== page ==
NYPR Archives & Preservation
December 12, 2014 - Volume 13  Issue 48
Edition # 636


1940: Woody Guthrie sings "The Ballad of Tom Joad" and others on Leadbelly's show, Folksongs of America. This is one of many joint appearances by the two folk legends on WNYC.

1965: David Randolph interviews Peter Mennin, composer and President of Juilliard School of Music.

2003: Two of the more intriguing minds in the piano world join host John Schaefer on Soundcheck. French pianist Pierre Laurent Aimard is a master of modern music, but unlike the many new-music specialists around New York, his playing has a refreshing sense of brilliance and flair. Also on the show is Alexander Toradze, the Russian-born pianist and director of the famed Toradze Piano Studio.
Original Armchair from WNYC Studios
Art deco, machine-age furniture populated the WPA-revamped WNYC studios of 1937. This classic Warren McArthur chair was used as part of the Brooklyn Museum exhibition Machine Age in America from October, 1986 to February, 1987.*


 From WNYC's FBI File

"On October 8, 1969, ______ _______[of] Radio Station WNYC,  Municipal Building, New York City provided the following information:  It is not known to ____how Radio Station WNYC first received taped programs from Radio Moscow.  In this respect ___does not know whether WNYC initiated the action or whether Radio Moscow initiated the action.  ____believes that possibly WNYC first began receiving taped programs from Radio Moscow as a result of some cultural exchange program.  This relationship began approximately four years ago and when it became known to _____ _____ WNYC, that Radio Moscow would make taped programs available, ____made it known to Radio Moscow that WNYC would be glad to receive any taped programs that Radio Moscow wanted to make available.  Programs based on tapes from Radio Moscow are not presented on a regular basis. Tapes are received from Radio Moscow on an irregular basis.  As a practice, WNYC does not present any taped programs from Radio Moscow which are news commentary. These are automatically discarded by WNYC.  For the most part, programs received from Radio Moscow deal with information regarding trade unions and in the field of culture, especially art and music.  When programs are received from Radio Moscow they are edited by the staff from WNYC and information known to be false, a distortion of the truth, or pure propaganda in nature, is edited out before being presented to the listening public…"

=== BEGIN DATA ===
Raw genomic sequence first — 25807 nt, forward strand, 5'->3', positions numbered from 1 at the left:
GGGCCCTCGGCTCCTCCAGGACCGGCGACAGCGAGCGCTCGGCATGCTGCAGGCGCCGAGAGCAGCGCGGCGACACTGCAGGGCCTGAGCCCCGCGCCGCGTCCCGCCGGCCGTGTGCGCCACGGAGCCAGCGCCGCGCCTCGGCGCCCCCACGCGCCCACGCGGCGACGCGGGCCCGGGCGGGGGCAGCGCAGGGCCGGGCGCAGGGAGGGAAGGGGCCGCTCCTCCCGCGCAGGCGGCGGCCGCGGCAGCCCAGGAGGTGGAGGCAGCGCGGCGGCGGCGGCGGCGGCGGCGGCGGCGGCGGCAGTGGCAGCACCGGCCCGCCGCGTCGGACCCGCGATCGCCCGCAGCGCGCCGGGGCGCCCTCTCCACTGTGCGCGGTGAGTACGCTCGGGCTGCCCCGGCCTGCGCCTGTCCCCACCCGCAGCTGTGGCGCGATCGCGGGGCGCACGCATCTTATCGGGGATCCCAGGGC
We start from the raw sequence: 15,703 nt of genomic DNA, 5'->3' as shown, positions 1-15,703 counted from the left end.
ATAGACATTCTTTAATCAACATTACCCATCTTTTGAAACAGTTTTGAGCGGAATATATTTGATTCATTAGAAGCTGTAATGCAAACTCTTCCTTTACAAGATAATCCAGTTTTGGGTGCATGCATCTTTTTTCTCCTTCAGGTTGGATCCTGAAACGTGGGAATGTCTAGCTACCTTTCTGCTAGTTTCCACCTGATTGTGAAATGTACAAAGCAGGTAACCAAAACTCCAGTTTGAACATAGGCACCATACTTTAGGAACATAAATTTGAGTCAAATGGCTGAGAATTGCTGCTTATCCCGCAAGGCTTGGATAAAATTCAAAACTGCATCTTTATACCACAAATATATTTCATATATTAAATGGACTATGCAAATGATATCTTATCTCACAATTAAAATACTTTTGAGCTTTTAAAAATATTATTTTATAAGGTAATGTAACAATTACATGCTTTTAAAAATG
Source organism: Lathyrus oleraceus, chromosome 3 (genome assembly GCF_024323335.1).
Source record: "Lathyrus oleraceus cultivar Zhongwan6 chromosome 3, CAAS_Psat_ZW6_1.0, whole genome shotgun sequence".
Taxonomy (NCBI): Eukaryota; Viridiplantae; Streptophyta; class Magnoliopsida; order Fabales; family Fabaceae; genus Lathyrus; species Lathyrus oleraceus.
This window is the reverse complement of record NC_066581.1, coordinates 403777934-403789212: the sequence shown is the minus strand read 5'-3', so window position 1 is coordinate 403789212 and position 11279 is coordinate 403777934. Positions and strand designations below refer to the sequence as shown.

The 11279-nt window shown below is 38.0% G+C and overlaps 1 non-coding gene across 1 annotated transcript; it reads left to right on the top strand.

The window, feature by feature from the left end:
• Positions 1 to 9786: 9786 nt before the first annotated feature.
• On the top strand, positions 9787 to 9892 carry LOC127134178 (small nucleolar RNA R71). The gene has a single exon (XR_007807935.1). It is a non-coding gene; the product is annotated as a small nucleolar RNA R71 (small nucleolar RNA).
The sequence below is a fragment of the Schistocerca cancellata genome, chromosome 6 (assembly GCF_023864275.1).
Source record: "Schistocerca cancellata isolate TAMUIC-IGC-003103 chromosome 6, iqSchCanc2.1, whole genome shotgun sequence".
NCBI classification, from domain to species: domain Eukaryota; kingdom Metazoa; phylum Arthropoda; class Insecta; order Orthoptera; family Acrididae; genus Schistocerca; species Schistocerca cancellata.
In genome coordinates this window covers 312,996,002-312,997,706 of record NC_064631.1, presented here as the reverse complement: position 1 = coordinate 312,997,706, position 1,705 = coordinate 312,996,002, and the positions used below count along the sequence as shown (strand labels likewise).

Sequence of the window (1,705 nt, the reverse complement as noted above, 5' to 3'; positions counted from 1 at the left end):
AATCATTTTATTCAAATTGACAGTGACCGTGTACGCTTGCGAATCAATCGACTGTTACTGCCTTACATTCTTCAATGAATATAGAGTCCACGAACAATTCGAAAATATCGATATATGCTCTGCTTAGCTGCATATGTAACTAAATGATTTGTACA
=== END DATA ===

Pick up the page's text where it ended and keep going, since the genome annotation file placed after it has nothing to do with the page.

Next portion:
Source: WNYC's FBI file. The blanks represent redacted or 'blacked-out' material. WNYC came under fire for its airing of Radio Moscow programming following the May 14, 1969 publication of an article in Laiks, an anti-Communist Latvian language newspaper based in Brooklyn. The story, "Moscow Propaganda on the New York City Radio Station," took issue with, (among other things),  a WNYC broadcast of a Radio Moscow program that said Soviet rule in Latvia had been established in 1917 and called fighters for a free Latvian state "counter-revolutionaries."  For more see: Happy Cosmonautics Day and Other Fascinating Moments From Radio Moscow.
WNYC first day of broadcast, July 8th, 1924 (Municipal Archives Collection)

  WQXR - 'Long Reads' from WWII


The Saturn Logo
The logo above was featured in the WQXR program guide for more than ten years.  It was based on a similar one from the station's previous incarnation as W2XR.  It first arrived on the scene in August 1936, along with the partnership between W2XR owner John V.L. Hogan and advertising executive Elliott Sanger.  This partnership, The Interstate Broadcasting Company, brought about a subsequent call letter change in December of that year. 

The January, 1937 program guide was the first to feature the above graphic.  Although the station was purchased by The New York Times in 1944, and had soon thereafter initiated a new logo for its letterhead, Planet WQXR continued to grace the cover of the program guide until June, 1946.

Did having a saturnine logo mean the station was cold and steady in mood?  Was it slow to act or change or did it have a gloomy or surly disposition?  We don't think so, but it looks cool..  

WNYC celebrated its 90th anniversary this year. We're now officially a nonagenarian radio station. In this space we'll be linking to various historical WNYC champions and milestones. This week: Ready or Not, Listeners Hear John Cage Composition Over WNYC in 1945.

Another in the Voices at the New York Public Library series from the Celeste Bartos Forum: Wallace Stegner and The Art of Fiction.

Long-Silent Voices of Poets Recovered with IRENE


The WNYC Facebook page has a station timeline (1922-present) with more than 600 milestones, photos, and links to audio. (Right hand column) This week:1942.
Do your friends want to subscribe to this newsletter? Have them sign up at: NEWSLETTERS.
 Check out the @mayorlaguardia Twitter feed straight from the WNYC broadcasts! His Honor now has 550 followers.

The WNYC Archives is on Twitter with 2,281 followers @wnycarchives. We tweet daily reminders of, and links to, WNYC broadcasts from that day in the past.
We’ve got a Tumblr page too! More than 9,500 followers. Check it out at:

*Editor's Note: We have three Warren McArthur chairs (without arms) and one small table in our collection. The chair featured above is on long-term loan from the City of New York to the Brooklyn Museum.

WNYC Archives in the…
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